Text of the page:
Cropped section of shell mirror hanging on a white wall with bright daylight streaming in on the left

DIY Shell Mirror

DIY a new statement shell mirror to brighten your walls. This how-to combines a thrifted mirror, collected shells and joint compound!


True Story: The summer we moved in, the water moved out!

The centerpiece of our city was drying up before our eyes.

Although no one actually said it, internally we heard: “Those are the new people, the villains,  who made our lake dry up”.

We joked about it. But that was to cover for what felt so dreadfully real at the time.

So what did I do? The required beach activity, whether it’s sand beach or mud beach that was once 6 feet under. I walked and gathered shells — lots of big shells!

Totally mystified me. I thought shells were only at the ocean style beach.

SIDENOTE: Can you tell I was raised all city girl? Once I begged for our family vacation to be a camping trip. My mother laughed sooo hard and then signed me up for Girl Scouts (which I loved, btw).

So now what to do with all these gorgeous shells? All those shiny iridescent insides? That beautiful blending of white silver, blues and greys?

Closeup of shell mirror on white wall reflecting a partial black window and green plant and artwork

Frame a mirror, of course!

Brown Oval mirror with a pile of washed shells

Yep, in my stash was a truly awful thrifted mirror waiting to be reborn.

Closeup of the edge of the original thrifted mirror showing the map decal

It’s a perfectly sized beveled oval mirror. Score! And the frame? The frame is wide and flat with a raised lip along the inside and outside edges. She’s been absolutely crying out for some kind of mosaic treatment.

Her wishes came true!


  • Thrifted frame
  • Gathered shells
  • Joint Compound
  • Construction Adhesive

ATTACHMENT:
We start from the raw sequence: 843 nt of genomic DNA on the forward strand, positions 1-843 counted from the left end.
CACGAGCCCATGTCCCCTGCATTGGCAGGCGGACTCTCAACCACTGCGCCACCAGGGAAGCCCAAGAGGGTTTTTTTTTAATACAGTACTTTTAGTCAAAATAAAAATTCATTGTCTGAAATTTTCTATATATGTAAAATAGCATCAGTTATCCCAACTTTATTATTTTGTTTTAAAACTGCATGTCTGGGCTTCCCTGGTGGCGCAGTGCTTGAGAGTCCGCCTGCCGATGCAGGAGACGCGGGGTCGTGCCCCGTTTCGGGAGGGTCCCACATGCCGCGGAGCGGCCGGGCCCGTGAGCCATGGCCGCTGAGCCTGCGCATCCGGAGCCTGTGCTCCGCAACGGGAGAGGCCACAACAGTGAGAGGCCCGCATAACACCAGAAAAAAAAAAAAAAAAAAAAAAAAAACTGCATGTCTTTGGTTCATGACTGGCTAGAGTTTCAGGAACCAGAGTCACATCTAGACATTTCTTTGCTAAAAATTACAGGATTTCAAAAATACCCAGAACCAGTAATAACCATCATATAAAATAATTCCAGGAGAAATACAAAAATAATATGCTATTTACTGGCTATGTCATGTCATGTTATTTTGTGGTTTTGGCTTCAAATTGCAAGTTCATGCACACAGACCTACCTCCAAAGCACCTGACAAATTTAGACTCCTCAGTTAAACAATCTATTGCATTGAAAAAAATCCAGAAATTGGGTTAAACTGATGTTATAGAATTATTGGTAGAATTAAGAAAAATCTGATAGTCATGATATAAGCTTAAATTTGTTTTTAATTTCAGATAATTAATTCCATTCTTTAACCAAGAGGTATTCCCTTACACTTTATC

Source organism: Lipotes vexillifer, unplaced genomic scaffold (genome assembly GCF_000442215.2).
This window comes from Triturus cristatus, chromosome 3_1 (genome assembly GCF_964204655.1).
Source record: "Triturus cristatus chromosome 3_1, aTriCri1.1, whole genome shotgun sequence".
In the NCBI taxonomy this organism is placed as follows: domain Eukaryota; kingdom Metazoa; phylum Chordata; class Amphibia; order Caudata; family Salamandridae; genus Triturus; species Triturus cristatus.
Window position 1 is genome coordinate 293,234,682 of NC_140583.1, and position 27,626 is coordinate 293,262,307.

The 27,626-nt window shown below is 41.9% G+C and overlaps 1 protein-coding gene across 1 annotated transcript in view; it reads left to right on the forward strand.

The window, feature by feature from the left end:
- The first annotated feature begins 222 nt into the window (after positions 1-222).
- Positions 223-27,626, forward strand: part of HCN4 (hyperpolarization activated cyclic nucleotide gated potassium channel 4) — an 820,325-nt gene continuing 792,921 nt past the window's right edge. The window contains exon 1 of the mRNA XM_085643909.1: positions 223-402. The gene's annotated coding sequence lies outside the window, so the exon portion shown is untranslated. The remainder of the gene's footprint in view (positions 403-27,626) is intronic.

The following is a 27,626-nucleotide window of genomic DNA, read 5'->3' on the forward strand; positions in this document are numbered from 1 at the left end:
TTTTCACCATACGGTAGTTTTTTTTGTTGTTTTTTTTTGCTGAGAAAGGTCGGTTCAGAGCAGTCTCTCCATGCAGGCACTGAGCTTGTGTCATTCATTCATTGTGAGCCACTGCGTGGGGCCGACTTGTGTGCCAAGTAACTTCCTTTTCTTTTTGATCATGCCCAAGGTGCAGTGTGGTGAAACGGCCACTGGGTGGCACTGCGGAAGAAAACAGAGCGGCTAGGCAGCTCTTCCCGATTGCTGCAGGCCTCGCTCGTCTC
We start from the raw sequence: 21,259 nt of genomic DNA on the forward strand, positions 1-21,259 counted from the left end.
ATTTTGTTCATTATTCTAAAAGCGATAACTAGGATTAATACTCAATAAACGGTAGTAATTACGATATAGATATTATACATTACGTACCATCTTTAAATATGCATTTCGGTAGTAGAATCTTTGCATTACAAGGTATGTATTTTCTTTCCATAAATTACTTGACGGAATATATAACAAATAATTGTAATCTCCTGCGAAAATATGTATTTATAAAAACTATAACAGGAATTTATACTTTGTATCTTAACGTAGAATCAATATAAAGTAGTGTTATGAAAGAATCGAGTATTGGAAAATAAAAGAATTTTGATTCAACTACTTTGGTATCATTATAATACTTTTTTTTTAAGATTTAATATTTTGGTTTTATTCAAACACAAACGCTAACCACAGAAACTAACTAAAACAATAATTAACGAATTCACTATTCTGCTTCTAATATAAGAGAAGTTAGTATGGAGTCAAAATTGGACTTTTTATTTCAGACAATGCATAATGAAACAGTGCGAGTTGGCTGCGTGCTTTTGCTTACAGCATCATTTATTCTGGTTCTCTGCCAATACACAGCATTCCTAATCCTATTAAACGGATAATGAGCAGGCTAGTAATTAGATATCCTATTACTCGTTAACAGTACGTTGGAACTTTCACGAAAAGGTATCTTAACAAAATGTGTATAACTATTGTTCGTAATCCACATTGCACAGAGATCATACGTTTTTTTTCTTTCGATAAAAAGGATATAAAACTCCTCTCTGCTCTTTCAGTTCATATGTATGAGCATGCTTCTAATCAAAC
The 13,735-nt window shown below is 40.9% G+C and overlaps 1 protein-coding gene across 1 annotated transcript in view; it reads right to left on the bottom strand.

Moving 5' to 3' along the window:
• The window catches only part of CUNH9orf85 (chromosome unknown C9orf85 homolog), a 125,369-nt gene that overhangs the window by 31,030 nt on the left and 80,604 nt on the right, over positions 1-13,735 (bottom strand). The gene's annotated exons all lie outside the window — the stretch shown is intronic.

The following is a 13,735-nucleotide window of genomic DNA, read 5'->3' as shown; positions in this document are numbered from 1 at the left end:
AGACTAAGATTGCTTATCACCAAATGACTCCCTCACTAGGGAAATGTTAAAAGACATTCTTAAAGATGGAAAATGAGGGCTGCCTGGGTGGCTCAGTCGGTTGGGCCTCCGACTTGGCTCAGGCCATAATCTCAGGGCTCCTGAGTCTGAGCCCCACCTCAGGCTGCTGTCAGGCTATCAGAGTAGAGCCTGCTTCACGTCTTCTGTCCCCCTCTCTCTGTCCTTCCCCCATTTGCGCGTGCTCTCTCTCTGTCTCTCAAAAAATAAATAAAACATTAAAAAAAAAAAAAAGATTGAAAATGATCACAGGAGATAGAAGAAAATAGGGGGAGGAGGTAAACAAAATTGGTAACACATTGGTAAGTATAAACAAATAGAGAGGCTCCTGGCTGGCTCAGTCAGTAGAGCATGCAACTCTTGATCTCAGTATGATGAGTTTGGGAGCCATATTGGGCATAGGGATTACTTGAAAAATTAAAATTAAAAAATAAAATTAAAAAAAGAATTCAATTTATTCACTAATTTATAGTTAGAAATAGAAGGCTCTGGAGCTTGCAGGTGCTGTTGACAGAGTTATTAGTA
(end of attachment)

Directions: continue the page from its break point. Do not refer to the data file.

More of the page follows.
• Paint


  • Paint brushes
  • Cheap small craft paint brush
  • Paint stir stick
  • Zipper style freezer bag

Step 1) Prep Your Frame & Shells


A pile of shells in the sink with the old toothbrush used to scrub them

Wash those shells really well and let dry.

The oval frame with the map decal pulling off
The thrifted frame now painted dark blue

Prep and paint your frame. For me, that included pulling off that map, removing the mirror and then two light coats of a deep grey blue.

Closeup of the edge of the frame showing a lighter blue accent

Because I knew I would not be able to get the frame color completely duplicated with the mounding joint compound, I dry brushed a tiny bit of a lighter steel blue on top.



Step 2) Lay Out Your Shells

I started by separating them in two piles: hinges on the left, hinges on the right. This way they would catch the light the same and assured that the narrower end of the shells all pointed in the same direction.

Then I lined up each pile by size. I decided the largest ones would be at the bottom with the shortest ones at the top. This gives more visual weight to the bottom, just as traditionally done with mats in frames.

Prepared frame with all the shells laid out

Transferred these onto my frame to make sure they fit.




Step 3) Attach Your Shells

The base layer is joint compound. I tinted mine with some latex paint, rather than thinning with a touch of water to make it more spreadable.